This study defined relationships between inpatient complications for urinary tract infection and pneumonia and hospital lengths of stay in three general hospitals in the metropolitan area of Syracuse, New York. It employed the Potentially Preventable Complications (PPC) software developed by 3M™ Health Information Services to identify lengths of stay for patients with and without urinary tract infection and pneumonia. The patient populations included individuals assigned to the same All Patients Refined Diagnosis Related Groups and severity of illness. The comparisons involved two nine month periods in 2008 and 2009.
The study demonstrated that patients who experienced the complications had substantially longer inpatient hospital stays than those who did not. Patients with a PPC of urinary tract infection stayed a mean of 8.9 - 11.9 days or 161 - 216 percent longer than those who did not for the two time periods. This increased stay produced 2,020 - 2,427 additional patient days.
The study demonstrated that patients who experienced the complications had substantially longer inpatient hospital stays than those who did not. Patients with a PPC of pneumonia stayed a mean of 13.0 - 16.3 days or 232 - 281 percent longer than those who did not for the two time periods. This increased stay produced 2,626 - 3,456 additional patient days. Similar differences were generated for median lengths of stay.
Conclusions
The differences in hospital stays for patients in the same APR DRGs and severity of illness with and without urinary tract infection and pneumonia in the Syracuse hospitals were substantial. The additional utilization for these complications was valued at between $2,000,000 - $3,000,000 for a three month period. These differences in the use of hospital resources have important implications for reduction of health care costs among providers and payors of care.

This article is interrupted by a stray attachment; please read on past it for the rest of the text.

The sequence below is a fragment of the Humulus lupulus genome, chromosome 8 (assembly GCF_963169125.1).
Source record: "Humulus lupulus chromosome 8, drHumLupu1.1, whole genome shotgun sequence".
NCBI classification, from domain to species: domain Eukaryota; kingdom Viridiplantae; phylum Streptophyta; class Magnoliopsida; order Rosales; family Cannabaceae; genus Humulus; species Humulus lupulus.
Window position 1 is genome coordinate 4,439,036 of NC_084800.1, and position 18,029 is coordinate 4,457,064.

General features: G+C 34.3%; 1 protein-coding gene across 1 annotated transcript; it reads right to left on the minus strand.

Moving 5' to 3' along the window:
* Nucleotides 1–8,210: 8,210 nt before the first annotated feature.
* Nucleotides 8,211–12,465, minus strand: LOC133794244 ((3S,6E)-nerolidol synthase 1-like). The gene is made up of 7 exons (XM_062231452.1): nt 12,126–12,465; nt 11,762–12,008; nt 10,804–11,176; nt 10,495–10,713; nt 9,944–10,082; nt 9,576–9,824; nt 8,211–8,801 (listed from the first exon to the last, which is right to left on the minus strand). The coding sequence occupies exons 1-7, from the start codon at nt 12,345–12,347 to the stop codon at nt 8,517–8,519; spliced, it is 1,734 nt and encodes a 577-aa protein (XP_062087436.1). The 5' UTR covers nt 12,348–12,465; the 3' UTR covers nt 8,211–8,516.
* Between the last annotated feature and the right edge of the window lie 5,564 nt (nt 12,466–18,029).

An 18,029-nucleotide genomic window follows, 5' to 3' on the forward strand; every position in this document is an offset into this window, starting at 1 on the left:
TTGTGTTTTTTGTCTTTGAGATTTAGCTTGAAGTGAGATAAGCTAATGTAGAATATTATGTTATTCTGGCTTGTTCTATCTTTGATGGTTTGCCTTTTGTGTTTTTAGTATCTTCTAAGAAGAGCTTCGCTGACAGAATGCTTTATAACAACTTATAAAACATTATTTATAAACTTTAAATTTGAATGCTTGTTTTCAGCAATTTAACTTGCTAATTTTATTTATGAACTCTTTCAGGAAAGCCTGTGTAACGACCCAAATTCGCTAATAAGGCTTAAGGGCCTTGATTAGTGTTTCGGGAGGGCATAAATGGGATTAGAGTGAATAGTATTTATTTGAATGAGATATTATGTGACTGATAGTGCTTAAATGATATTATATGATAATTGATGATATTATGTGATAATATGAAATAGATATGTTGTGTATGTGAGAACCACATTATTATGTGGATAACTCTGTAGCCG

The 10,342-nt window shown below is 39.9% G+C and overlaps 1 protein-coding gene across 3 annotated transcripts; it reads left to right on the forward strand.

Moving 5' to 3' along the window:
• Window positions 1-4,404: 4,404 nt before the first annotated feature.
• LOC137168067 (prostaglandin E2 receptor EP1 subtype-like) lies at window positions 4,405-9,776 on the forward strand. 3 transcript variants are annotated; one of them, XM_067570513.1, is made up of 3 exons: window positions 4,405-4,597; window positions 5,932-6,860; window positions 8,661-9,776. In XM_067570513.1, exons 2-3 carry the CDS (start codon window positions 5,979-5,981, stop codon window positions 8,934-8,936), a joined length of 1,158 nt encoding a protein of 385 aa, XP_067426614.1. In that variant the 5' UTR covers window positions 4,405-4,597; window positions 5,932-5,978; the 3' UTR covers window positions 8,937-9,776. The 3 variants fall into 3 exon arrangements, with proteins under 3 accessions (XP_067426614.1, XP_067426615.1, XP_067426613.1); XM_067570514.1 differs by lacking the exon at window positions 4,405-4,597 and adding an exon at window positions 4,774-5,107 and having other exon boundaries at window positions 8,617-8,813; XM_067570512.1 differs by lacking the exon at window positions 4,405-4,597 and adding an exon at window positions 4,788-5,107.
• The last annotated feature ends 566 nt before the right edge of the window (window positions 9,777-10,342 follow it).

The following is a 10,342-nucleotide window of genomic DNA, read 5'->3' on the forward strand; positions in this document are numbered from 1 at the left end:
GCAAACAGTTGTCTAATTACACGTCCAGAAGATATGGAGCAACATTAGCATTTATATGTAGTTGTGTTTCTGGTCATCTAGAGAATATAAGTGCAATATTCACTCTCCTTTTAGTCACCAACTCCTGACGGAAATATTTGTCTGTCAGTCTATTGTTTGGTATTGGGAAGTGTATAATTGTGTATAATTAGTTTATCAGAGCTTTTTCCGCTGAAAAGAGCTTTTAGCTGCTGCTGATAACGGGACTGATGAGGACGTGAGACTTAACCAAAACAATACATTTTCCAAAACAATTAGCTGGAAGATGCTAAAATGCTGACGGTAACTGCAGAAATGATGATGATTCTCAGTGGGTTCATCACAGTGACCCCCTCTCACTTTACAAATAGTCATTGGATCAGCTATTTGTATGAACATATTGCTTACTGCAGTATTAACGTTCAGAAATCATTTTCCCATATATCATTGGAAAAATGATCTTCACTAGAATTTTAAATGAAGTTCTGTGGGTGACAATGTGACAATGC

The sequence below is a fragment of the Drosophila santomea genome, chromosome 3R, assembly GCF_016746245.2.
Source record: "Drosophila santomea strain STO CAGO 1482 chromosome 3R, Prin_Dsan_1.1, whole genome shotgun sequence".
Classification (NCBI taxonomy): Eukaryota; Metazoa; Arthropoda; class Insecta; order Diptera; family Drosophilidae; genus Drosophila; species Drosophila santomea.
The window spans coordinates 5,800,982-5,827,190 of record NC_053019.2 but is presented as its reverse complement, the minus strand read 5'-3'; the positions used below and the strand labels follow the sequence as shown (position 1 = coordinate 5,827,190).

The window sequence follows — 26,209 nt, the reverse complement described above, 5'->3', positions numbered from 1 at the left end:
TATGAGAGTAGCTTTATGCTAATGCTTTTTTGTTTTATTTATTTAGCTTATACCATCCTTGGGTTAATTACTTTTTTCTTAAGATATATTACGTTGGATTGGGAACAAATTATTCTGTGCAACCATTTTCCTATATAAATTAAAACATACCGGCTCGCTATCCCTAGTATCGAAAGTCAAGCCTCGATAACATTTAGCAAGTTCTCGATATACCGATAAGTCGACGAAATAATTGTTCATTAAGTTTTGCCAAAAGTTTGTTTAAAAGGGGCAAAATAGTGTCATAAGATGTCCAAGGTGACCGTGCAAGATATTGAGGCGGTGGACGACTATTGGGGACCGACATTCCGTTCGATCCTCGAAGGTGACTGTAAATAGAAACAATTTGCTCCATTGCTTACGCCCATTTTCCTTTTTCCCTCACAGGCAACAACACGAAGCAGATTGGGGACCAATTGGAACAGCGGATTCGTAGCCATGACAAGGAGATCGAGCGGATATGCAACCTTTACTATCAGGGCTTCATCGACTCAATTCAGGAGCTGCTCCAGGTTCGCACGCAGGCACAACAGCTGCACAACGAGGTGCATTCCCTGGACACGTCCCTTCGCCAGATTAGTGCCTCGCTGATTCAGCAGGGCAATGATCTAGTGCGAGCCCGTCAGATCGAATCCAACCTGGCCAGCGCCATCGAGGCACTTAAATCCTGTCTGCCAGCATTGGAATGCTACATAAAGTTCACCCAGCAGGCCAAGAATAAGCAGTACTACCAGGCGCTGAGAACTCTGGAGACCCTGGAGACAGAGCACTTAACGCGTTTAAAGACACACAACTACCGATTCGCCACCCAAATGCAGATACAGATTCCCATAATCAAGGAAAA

doi:10.1186/1756-0500-4-135
PMCID: PMC3098808  PMID: 21545741
4.  Evaluation of hospital inpatient complications: a planning approach 
Background
Hospital inpatient complications are one of a number of adverse health care outcomes. Reducing complications has been identified as an approach to improving care and saving resources as part of the health care reform efforts in the United States.
An objective of this study was to describe the Potentially Preventable Complications software developed as a tool for evaluating hospital inpatient outcomes. Additional objectives included demonstration of the use of this software to evaluate the connection between health care outcomes and expenses in United States administrative data at the state and local levels and the use of the software to plan and implement interventions to reduce hospital complications in one U.S. metropolitan area.
Methods
The study described the Potentially Preventable Complications software as a tool for evaluating these inpatient hospital outcomes. Through administrative hospital charge data from California and Maryland and through cost data from three hospitals in Syracuse, New York, expenses for patients with and without complications were compared. These comparisons were based on patients in the same All Patients Refined Diagnosis Related Groups and severity of illness categories. This analysis included tests of statistical significance.
In addition, the study included a planning process for use of the Potentially Preventable Complications software in three Syracuse hospitals to plan and implement reductions in hospital inpatient complications. The use of the PPC software in cost comparisons and reduction of complications included tests of statistical significance.
Results
The study demonstrated that Potentially Preventable Complications were associated with significantly increased cost in administrative data from the United States in California and Maryland and in actual cost data from the hospitals of Syracuse, New York. The implementation of interventions in the Syracuse hospitals was associated with the reduction of complications for urinary tract infection, decubitus ulcer, and pulmonary embolism.
Conclusions